Enter the content which will be displayed in sticky bar


A New Non-Doppler Redshift

Paul Marmet
Year: 1988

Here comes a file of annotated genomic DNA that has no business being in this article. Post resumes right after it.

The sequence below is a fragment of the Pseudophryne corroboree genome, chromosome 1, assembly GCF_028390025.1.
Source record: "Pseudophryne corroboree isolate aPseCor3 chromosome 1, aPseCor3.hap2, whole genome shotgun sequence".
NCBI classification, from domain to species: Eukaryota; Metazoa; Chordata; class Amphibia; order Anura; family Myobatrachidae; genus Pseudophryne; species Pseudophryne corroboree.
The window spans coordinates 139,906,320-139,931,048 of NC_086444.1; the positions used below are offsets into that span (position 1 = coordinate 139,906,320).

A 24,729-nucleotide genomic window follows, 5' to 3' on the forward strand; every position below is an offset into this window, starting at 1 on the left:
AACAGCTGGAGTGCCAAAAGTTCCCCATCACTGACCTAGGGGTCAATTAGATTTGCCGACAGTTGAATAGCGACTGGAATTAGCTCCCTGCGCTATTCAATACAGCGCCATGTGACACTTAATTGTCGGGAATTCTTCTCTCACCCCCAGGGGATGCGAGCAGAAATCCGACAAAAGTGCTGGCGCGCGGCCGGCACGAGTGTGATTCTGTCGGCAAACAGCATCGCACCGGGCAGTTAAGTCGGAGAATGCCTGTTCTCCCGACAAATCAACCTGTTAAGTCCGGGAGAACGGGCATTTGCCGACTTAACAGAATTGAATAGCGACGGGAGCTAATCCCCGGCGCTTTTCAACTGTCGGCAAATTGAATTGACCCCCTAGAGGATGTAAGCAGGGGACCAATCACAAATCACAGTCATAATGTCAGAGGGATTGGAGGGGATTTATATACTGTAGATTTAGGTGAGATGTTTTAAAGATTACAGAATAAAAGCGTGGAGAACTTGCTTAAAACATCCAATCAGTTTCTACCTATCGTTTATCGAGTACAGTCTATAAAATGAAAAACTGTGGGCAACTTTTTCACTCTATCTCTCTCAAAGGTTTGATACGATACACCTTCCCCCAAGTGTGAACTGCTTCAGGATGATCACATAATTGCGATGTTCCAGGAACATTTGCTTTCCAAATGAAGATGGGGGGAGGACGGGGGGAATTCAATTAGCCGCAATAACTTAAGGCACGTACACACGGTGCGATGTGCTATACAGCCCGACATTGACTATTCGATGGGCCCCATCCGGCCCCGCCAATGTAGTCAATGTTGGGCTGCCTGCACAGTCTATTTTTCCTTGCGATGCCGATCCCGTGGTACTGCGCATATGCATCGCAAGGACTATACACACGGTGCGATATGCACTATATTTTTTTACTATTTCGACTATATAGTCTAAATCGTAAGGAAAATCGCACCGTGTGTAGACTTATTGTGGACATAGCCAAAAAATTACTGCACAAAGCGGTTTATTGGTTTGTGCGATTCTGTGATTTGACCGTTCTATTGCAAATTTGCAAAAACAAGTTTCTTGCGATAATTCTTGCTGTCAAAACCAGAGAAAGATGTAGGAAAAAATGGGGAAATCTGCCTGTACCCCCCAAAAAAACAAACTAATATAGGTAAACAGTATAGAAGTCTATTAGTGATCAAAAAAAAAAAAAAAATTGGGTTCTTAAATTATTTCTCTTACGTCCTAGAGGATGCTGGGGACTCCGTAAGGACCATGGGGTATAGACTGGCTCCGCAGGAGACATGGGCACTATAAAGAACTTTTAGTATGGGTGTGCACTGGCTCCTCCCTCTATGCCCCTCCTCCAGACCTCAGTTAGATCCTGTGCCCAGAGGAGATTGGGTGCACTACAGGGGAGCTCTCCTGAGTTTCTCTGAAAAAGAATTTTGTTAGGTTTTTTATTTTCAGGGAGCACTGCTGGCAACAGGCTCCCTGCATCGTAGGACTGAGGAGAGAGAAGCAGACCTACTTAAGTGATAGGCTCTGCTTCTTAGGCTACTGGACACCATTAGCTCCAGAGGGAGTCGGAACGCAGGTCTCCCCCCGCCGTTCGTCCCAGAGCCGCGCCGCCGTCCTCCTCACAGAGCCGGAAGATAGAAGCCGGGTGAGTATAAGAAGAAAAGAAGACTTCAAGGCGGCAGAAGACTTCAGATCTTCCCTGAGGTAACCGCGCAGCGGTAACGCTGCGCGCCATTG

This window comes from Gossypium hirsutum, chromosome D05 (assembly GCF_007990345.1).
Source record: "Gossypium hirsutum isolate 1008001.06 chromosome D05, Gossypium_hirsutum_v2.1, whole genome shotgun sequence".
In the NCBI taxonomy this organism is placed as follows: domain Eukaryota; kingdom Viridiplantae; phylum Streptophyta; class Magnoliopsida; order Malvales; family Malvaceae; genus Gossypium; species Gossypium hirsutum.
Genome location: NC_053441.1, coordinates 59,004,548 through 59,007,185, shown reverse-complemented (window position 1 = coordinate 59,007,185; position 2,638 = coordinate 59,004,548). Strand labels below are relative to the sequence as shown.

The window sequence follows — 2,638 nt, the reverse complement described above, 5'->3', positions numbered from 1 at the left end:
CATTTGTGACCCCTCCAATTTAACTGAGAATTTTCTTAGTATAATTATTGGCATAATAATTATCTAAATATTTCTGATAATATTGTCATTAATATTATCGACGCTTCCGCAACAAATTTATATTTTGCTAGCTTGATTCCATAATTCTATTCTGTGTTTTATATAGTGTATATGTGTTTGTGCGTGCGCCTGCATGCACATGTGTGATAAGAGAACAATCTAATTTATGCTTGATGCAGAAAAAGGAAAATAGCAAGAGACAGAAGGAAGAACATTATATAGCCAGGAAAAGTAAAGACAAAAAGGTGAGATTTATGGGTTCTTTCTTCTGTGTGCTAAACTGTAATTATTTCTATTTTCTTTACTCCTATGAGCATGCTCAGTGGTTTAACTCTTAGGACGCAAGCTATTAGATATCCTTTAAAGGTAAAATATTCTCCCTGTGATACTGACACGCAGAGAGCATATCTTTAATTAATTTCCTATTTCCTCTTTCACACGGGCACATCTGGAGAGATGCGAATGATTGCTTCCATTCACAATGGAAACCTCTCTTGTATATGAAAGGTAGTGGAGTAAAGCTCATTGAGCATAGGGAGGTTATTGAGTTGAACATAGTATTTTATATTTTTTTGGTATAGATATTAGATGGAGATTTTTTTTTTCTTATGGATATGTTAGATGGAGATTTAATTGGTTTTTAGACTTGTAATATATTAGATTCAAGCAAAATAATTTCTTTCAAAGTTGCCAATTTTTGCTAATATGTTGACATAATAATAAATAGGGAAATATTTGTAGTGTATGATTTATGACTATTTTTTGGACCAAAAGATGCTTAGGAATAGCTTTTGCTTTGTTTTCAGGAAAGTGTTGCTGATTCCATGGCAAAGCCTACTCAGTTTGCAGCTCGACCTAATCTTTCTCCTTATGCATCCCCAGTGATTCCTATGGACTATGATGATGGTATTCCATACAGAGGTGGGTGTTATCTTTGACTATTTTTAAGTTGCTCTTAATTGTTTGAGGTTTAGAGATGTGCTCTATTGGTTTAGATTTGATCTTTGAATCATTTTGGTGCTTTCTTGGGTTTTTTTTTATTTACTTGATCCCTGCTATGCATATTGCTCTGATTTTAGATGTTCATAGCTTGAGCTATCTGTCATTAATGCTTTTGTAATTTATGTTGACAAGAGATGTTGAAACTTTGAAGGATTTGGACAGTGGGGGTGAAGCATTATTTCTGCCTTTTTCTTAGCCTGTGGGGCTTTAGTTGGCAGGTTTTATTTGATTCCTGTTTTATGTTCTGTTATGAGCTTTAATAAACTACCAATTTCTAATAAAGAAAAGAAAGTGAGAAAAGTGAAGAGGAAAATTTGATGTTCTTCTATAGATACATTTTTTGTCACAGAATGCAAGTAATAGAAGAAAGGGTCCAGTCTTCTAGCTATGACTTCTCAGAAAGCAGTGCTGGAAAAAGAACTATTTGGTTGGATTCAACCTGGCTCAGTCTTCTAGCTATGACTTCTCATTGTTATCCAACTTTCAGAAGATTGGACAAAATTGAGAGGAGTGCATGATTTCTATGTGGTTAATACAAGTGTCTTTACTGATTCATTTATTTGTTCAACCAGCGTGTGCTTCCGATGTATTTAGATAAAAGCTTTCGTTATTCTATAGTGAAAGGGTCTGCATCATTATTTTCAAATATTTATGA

It is known that many astronomical observations cannot be explained by means of the ordinary Doppler shift interpretation. The mere examination of a recent catalog of objects having very large redshifts shows that among 109 quasi-stellar objects for which both absorption and emission lines could be measured, the value of the absorption redshift of a given object is always different from the one measured in emission for the same object. It is clear that such results cannot be explained as being due solely to a Doppler redshift. A new mechanism must be looked for, in order to explain those inconsistent redshifts and many other observations related to the ?redshift controversy?. It is possible to calculate a very slight inelastic scattering phenomenon compatible with observed redshifts using electromagnetic theory and quantum mechanics, without the need to introduce ad hoc physical hypotheses. A careful study of the mechanism for the scattering of electromagnetic radiation by gaseous atoms and molecules shows that an electron is always momentarily accelerated as a consequence of the momentum transfer imparted by a photon. Such an acceleration of an electric charge produces bremsstrahlung. It is shown in the present work that this phenomenon has a very large cross section in the forward direction and that the energy lost by bremsstrahlung causes a slight redshift. It is also demonstrated that the relative energy loss of the electromagnetic wave for blackbody radiation, such as for many celestial objects, follows the same ?Dn/n = constant? law as if it were a Doppler law. This redshift appears indistinguishable from the Doppler shift except when resonant states are present in the scattering gas. It is also shown that the lost energy should be detectable mostly as low frequency radio waves. The proposed mechanism leads to results consistent with many redshifts reported in astrophysical data.